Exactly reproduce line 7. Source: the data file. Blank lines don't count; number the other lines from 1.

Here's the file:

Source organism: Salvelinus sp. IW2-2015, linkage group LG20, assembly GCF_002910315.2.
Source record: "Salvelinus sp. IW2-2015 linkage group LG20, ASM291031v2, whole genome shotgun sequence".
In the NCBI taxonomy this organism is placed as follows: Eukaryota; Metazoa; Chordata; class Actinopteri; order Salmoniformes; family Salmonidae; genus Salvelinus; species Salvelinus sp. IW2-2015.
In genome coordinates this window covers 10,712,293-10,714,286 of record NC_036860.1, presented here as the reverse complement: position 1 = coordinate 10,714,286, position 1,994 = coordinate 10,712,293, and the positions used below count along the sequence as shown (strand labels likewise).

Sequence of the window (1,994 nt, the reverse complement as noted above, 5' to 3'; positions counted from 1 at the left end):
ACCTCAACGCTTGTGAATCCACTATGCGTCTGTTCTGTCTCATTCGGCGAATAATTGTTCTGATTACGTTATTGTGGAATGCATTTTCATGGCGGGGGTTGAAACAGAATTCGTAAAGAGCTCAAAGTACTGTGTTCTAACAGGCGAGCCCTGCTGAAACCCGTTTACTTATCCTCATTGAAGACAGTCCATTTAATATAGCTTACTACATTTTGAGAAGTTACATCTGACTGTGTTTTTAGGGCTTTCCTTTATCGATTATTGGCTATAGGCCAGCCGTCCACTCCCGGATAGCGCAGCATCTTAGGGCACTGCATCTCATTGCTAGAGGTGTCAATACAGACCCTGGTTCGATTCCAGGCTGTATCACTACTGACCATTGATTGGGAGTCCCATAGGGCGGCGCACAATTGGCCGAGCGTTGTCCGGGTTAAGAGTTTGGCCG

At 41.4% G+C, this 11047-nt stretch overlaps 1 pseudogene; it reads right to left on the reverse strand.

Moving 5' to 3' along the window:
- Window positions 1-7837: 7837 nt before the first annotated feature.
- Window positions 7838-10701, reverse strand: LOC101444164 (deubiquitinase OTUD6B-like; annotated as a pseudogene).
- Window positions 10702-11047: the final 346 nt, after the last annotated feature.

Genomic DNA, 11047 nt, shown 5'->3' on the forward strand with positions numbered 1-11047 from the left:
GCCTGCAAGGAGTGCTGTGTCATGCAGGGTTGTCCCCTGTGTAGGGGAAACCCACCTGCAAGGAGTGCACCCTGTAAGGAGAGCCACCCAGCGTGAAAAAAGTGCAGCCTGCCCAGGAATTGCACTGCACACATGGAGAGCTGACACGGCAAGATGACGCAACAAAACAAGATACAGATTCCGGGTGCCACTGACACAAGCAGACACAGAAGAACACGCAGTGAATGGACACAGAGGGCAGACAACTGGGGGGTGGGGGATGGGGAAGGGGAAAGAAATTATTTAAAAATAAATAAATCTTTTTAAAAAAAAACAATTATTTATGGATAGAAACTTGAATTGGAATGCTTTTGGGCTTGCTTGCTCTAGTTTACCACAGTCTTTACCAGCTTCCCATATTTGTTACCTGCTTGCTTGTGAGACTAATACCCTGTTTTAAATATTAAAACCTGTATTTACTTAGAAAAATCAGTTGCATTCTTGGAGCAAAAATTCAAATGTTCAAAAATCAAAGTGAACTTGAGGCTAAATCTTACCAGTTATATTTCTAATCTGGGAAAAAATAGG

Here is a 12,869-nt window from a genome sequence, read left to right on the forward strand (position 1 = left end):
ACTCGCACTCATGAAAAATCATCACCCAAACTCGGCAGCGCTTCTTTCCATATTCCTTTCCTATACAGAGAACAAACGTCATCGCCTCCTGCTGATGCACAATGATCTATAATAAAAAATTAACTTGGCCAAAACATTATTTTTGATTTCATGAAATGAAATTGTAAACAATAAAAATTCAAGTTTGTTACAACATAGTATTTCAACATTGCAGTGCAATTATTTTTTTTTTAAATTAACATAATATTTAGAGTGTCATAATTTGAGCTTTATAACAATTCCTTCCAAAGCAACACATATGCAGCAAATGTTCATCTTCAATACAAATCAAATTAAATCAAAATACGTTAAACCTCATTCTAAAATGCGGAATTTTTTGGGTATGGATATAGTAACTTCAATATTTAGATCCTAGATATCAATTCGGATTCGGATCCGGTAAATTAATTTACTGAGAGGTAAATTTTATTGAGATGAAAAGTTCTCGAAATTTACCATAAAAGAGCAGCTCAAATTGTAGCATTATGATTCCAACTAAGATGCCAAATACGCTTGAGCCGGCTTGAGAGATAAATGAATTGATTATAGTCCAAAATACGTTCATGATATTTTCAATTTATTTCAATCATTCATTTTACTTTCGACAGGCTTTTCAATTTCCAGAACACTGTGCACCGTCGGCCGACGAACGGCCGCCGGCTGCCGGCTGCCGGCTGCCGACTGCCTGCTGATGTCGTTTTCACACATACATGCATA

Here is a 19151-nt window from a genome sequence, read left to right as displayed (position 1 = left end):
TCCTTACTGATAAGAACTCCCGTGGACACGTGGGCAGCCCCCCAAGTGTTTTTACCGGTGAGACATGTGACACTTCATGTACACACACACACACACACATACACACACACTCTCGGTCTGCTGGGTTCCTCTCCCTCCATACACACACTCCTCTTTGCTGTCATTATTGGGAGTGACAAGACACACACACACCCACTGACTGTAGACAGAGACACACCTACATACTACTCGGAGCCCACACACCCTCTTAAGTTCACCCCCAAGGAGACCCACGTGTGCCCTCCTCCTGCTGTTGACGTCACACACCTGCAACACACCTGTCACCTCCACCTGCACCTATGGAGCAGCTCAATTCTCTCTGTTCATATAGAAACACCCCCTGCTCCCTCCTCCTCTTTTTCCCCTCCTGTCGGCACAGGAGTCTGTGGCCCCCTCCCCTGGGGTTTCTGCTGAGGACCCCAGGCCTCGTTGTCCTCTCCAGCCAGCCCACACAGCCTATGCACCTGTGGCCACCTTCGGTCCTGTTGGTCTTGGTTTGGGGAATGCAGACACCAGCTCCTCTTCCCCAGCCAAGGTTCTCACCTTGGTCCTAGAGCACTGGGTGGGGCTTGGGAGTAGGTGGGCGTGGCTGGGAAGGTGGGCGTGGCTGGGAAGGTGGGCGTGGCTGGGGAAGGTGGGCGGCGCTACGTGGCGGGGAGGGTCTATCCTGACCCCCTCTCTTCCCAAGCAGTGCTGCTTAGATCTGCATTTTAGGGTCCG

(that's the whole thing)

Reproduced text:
At 41.4% G+C, this 11047-nt stretch overlaps 1 pseudogene; it reads right to left on the reverse strand.